After a lengthy Las Vegas Summer League, the dust has finally settled and the tournament came to a merciful conclusion with the Portland Trailblazers knocking off the Los Angeles Lakers in a very entertaining game.
For the Denver Nuggets, they had second-round pick Thomas Welsh play, two ‘draft and stash’ players in Vlatko Cancar and Petr Cornelie join the roster in Las Vegas, and also had returning players on the current Nuggets roster play as well, such as Tyler Lydon, Monte Morris and Malik Beasley.
Now that the 2018 summer league is in the books, here are the good, bad and ugly covering all things from Denver’s time in Las Vegas.
The Good – Monte Morris shines
Morris headed into summer league with plenty to prove and the possibility of winning the Nuggets backup point guard role for the upcoming year. Unfortunately, Morris was not able to lock in being the backup point guard for this upcoming season, but it had nothing to do with the spectacular play was seen from Morris in Sin City.
Prior to summer league, Morris said that the most important thing for him was to show how he can run a team as a leader on and off the floor as well as shoot the ball with consistency. When you take all of those expectations into account, Morris proved that he’s capable and had a successful campaign in summer league. Through four games he averaged 17.5 points, 6.3 assists and 3.3 rebounds per game and led the team to a 3-0 record before the summer league playoff tournament began. In that same time, Morris had just five turnovers while dishing out 25 assists which only brings light to the NCAA-record assist-to-turnover radio he currently holds. Morris attacked the basket, showcased his newly reconfigured jump shot and set up his teammates for easy baskets throughout each game he played.
With the signing of Isaiah Thomas, it appeared as if Morris was headed to another year of being on a two-way contract, but on Thursday, Denver converted Morris’ two-way contract into a three-year NBA deal worth $4.8 million slotting him into the 15th and final guaranteed roster spot. The last year of the deal is non-guaranteed, but that is a big show of faith by the Nuggets front office.
It appears that the extended work that Morris has shown since being drafted coupled with his stint in the G-league as well as his play in summer league secured him a spot as the third point guard on the Nuggets roster. He showed that the team can trust him to step in and fill a role when needed and that he is a part of the future.
The Bad – No frontrunner for Denver’s final two-way contract
Now that Thomas has signed on to be the Nuggets backup point guard and Morris was converted to a full NBA contact, there is now an open two-way contract for the Nuggets. Players like Emmanuel Terry from Lincoln Memorial University, Kenrich Williams of Texas Christian University, and also standout surprise DaVaughn Akoon-Purcell — who played overseas in Denmark a year ago — all placed their bid in for having a crack at that two-way spot with somewhat strong showings.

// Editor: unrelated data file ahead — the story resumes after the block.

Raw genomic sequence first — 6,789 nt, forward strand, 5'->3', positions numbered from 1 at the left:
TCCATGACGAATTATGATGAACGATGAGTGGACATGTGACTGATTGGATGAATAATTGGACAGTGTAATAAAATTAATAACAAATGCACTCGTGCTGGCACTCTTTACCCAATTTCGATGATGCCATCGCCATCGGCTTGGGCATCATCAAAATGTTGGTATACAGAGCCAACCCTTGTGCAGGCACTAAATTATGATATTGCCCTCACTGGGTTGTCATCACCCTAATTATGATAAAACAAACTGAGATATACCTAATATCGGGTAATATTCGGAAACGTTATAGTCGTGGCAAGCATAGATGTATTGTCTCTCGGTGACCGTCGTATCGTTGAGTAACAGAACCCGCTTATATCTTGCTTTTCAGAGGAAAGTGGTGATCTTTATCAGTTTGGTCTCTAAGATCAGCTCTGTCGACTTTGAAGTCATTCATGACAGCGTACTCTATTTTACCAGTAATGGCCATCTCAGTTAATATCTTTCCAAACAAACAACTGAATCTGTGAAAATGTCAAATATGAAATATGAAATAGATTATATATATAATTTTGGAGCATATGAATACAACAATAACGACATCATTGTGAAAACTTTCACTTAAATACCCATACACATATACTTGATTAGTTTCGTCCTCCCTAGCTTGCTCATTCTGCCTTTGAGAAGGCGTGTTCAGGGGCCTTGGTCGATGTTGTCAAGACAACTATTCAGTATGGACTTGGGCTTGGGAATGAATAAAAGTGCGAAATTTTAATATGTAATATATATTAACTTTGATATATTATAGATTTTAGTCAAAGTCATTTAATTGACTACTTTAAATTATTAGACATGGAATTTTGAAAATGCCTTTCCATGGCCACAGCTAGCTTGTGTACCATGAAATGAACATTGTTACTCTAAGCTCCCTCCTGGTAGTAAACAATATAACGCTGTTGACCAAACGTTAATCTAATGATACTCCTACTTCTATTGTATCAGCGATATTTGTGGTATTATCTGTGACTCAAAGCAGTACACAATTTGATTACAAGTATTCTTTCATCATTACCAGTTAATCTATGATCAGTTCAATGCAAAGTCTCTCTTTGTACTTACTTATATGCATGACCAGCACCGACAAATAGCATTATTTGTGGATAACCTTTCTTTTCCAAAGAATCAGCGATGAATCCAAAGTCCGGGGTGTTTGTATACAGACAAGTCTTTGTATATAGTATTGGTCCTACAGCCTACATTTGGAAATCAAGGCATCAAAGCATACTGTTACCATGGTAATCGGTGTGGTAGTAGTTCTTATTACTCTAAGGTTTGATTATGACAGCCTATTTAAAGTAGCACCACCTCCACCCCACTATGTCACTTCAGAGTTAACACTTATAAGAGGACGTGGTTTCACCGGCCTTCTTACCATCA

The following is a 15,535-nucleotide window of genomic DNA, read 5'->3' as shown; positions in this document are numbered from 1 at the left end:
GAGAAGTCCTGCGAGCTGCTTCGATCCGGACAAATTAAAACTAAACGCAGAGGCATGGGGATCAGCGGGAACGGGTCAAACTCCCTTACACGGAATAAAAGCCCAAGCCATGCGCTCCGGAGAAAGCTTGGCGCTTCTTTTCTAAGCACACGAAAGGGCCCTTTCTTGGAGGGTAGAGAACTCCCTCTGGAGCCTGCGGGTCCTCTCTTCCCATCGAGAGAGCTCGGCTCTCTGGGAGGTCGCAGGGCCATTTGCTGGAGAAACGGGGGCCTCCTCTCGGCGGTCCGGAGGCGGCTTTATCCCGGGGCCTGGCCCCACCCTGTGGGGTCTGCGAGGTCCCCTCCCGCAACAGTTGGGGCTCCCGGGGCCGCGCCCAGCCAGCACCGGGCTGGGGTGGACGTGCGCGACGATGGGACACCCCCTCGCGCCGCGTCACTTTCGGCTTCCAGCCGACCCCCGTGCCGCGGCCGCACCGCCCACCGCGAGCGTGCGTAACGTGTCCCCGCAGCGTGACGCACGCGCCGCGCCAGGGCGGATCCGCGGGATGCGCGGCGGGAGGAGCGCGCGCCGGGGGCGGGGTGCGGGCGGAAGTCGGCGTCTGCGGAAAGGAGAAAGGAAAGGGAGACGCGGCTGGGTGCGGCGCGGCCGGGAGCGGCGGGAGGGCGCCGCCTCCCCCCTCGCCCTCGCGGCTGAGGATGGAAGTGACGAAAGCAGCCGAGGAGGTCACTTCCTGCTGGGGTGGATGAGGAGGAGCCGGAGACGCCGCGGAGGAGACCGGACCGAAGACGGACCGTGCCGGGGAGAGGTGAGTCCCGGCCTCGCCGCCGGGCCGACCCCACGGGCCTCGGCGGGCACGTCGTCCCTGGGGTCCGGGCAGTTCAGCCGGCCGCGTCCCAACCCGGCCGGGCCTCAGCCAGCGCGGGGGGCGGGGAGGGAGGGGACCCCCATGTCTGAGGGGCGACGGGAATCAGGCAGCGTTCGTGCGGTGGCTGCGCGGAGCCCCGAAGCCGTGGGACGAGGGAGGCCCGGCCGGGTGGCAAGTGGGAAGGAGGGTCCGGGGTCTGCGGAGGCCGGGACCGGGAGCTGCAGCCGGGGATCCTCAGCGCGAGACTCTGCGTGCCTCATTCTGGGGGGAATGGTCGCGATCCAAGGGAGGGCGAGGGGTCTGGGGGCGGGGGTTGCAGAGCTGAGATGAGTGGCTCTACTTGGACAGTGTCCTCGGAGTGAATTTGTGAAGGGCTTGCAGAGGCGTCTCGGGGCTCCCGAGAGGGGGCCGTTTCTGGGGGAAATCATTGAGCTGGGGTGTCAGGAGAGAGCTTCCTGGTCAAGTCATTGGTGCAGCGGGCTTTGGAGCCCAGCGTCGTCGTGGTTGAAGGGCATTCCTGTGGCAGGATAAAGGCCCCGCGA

Terry led the team in field-goal percentage as he finished shooting 61 percent from the field and being aggressive on both ends of the floor. Williams was a perfect role player as he finished seond on the team in rebounding at 5.6 rebounds per game and led the team in blocks. Although Williams didn’t score as much as anticipated, he does all of the little things right and is a player that a coach could place on the floor and the team would not skip a beat on either end of the floor. Cancar was truly a fan favorite as he shot the ball well, ran the floor better than expected, and showed he could eventually play at the a NBA level, but he still has one year remaining for his contract in the Adriatic league. Akoon-Purcell was the third leading scorer on the team behing Beasley and Morris at 12.0 points a game and showed that he can get hot and hit shots from anywhere on the floor.
On Thursday, Denver signed Welsh to a two-way contract and Morris was converted to a guaranteed NBA contract, leaving the other two-way contract slot open. The difficult part is now choosing who Denver should offer the final two-way contract to. Each of Williams Terry, and Akoon-Purcell showcased different areas of expertise in which Denver could benefit from, but none of them were a clear-cut favorite for Denver to take on.
The Ugly – early exit, yet again
The Nuggets finished Las Vegas Summer League with a 3-2 record after beginning with a 3-0 record before being ousted by a Toronto Raptors unit that had yet to win a game.
It was OG Anunoby that led Toronto to victory over Denver. He finished with 22 points as he went from 9-17 from the field and displayed his tenacity on the defensive end that left fans dazzled. Denver also allowed Middle Tennessee combo guard Giddy Potts go for 14 points off the bench including going 4-7 from beyond the arc.
There were glimpses of great things from all of the Nuggets summer league standouts. Beasley had multiple steals in the open court that led to easy highlighgt dunks surprise stand-out performances from fan favorite Cancar, and also a few games from Akoon-Purcell who arguably was Denver’s third best player, but they fell yet again even though they were favored as the fourth overall seed in the tournament. Of course, Denver would have wanted to win more and play longer in the annual summer tournament, but this trip was far more productive than the record suggests as it answered a few questions the organization wanted to know heading into the 2018-19 season.
“I’m very happy and I think the guys enjoyed the process,” first-year summer league head coach Jordi Fernandez explained, “They enjoyed being with each other and that’s all I can ask for.”